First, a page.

Celia Lindsell sources her lavender from the southern slopes of Mont Ventoux, Provence. The lavender is grown at high altitude which produces it strong fragrance. This is a protected region and Lavender growing is part of a long tradition here. This is where lavender started growing to supply the, not so far away, famous perfumeries in Grasse in the 19th Century.
Every year, around the beginning of July the countryside is transformed with the colour of lavender fields in bloom. It is like someone has rolled out a giant blue carpet to cover the hills and countryside around.
In these relatively small farm holdings Celia Lindsell’s suppliers either specialize in the production and sale of the lavender flowers or the distilling of the lavender oil.
Celia Lindsell’s Pure Essential Lavender Oil is sourced from a 3rd generation farming family. Sylvie has lived here all her life, as have her parents and their parents before them. It looks like an idyllic spot, a cluster of houses, surrounded by lavender fields. But life here is hard, the terrain is poor and the wind blows most days, however these are ideal conditions for lavender, as the plant loves the rocky, chalky soil of these parts. Sylvie and her father produce the oil in the traditional method in their distillery, which is nowadays a rarity to find.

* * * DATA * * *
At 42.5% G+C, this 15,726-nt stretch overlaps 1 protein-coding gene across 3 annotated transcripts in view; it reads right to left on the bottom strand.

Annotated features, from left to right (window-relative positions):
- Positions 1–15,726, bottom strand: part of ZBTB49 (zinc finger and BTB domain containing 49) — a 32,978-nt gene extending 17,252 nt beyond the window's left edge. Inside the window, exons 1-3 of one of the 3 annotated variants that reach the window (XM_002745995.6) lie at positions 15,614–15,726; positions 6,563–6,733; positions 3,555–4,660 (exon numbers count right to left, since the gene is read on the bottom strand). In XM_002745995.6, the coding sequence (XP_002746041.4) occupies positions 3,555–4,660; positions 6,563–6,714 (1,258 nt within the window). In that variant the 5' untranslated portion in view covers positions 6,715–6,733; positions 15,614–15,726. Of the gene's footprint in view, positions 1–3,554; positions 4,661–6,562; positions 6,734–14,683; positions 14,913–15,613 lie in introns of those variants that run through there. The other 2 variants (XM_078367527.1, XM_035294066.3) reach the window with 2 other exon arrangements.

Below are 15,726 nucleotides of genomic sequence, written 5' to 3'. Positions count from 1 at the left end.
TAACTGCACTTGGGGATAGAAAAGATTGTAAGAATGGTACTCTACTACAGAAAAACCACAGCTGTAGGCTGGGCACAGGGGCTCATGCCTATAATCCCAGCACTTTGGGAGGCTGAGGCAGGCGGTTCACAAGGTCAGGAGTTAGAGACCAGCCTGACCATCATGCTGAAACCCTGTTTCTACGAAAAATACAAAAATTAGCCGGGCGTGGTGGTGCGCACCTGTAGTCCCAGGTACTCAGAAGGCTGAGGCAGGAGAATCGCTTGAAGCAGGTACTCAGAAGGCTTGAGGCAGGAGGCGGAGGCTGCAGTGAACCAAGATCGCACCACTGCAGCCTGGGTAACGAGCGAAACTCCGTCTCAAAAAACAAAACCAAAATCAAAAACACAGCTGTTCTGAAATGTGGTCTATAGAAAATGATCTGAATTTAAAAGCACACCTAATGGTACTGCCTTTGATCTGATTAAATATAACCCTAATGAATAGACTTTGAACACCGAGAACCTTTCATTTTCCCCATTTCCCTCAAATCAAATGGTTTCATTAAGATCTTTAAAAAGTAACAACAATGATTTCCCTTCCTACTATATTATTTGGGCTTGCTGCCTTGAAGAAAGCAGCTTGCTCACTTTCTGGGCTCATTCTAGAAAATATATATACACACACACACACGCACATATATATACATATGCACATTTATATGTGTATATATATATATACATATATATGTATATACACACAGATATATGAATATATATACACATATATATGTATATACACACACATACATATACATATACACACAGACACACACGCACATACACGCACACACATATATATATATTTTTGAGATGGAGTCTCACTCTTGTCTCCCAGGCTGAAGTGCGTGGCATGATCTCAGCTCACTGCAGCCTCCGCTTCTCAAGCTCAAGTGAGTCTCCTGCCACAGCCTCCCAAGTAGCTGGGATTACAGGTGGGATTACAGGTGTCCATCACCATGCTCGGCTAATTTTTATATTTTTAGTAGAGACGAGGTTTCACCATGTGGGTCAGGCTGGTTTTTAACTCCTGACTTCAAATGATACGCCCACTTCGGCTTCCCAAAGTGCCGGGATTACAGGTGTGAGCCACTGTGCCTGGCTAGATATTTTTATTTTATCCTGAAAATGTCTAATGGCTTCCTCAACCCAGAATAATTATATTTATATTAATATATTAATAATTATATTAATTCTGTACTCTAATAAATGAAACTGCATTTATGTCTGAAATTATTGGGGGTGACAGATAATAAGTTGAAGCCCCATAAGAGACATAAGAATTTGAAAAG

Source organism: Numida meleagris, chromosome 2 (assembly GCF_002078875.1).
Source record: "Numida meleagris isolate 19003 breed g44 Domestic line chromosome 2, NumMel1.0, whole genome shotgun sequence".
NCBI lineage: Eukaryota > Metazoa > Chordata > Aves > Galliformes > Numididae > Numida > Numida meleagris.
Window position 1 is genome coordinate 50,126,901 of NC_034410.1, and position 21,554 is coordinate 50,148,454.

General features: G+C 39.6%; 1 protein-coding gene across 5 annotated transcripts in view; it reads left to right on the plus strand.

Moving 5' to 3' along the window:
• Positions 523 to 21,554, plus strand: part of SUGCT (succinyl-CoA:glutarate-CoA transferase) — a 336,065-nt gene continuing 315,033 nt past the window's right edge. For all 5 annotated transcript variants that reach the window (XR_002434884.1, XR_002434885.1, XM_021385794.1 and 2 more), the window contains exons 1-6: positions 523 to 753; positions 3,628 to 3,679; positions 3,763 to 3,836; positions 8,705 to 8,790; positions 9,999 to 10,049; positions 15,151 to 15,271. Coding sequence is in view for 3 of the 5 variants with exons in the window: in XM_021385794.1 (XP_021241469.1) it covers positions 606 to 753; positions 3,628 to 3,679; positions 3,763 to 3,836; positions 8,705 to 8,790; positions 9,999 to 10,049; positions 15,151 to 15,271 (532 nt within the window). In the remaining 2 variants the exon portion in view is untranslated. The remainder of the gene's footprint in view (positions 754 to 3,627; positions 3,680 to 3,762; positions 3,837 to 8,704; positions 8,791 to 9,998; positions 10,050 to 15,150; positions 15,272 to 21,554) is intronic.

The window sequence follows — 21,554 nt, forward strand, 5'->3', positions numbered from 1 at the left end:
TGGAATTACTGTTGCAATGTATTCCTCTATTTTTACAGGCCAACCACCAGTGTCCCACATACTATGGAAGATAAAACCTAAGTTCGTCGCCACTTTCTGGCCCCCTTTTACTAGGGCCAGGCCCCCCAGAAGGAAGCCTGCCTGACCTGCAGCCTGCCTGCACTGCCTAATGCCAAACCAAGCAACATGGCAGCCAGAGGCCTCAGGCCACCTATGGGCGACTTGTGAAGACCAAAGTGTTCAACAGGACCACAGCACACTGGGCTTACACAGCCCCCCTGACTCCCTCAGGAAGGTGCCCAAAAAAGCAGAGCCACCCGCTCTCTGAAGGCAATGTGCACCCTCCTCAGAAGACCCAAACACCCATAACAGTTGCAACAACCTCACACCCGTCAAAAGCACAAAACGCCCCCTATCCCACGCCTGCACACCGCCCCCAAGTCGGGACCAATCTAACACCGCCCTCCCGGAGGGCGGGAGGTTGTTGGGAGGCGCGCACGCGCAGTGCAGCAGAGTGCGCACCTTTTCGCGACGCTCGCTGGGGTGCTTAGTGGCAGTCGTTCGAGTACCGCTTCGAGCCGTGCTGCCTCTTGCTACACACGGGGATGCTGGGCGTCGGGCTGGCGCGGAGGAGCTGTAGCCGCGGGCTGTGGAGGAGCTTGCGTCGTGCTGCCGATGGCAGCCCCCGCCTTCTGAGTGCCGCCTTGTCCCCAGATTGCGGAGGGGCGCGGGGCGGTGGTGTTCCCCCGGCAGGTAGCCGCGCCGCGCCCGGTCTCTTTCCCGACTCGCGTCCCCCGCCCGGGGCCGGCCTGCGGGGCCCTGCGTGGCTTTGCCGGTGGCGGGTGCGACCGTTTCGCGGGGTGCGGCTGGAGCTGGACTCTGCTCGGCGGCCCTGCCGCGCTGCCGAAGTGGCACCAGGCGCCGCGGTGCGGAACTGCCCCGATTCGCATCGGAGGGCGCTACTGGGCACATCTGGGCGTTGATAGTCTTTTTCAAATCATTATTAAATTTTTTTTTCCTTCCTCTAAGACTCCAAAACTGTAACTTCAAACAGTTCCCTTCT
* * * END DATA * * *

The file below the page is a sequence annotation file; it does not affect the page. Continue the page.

In late June, early July, when the lavender is in flower, they cut the plants halfway down the stem and then lay the cut bunches on top of the stubble to dry out for a few days. (This is a process often missed in non-traditional methods, which leaves rather an unpleasant grassy smell in the oil). Next the bundles are gathered and placed into a huge distilling drum and pressed down with a stone.
The lavender stalks from a previous pressing are loaded into the furnace to create the fire to heat the water to distil the lavender. Nothing is wasted and no surplus energy used.
The lavender flowers used in Celia Lindsell’s lavender bags, pillows and doorstops come from a neighbouring farm. This farm is the last building before reaching the summit of Mont Ventoux. Evelyn runs it. When we first visited the farm there were 4 generations living under the same roof. Evelyn’s grandmother, mother, herself and her daughter.
In the corner of a large barn a wooden machine shakes the lavender flowers free from the stalks. The smell in this barn is extraordinary. Rich, pungent and calming.
For those wishing to visit the spectacle of the Lavender fields in flower there is a Lavender Route which you can take, that leads you through the lavender fields and passes the shops and stalls that sell lavender products alongside the road and you can also visit participating farms and distilleries.
Well worth a visit.
CLICK HERE TO READ MORE ABOUT LAVENDER
CLICK HERE TO SEE OUR RANGE OF LAVENDER PRODUCTS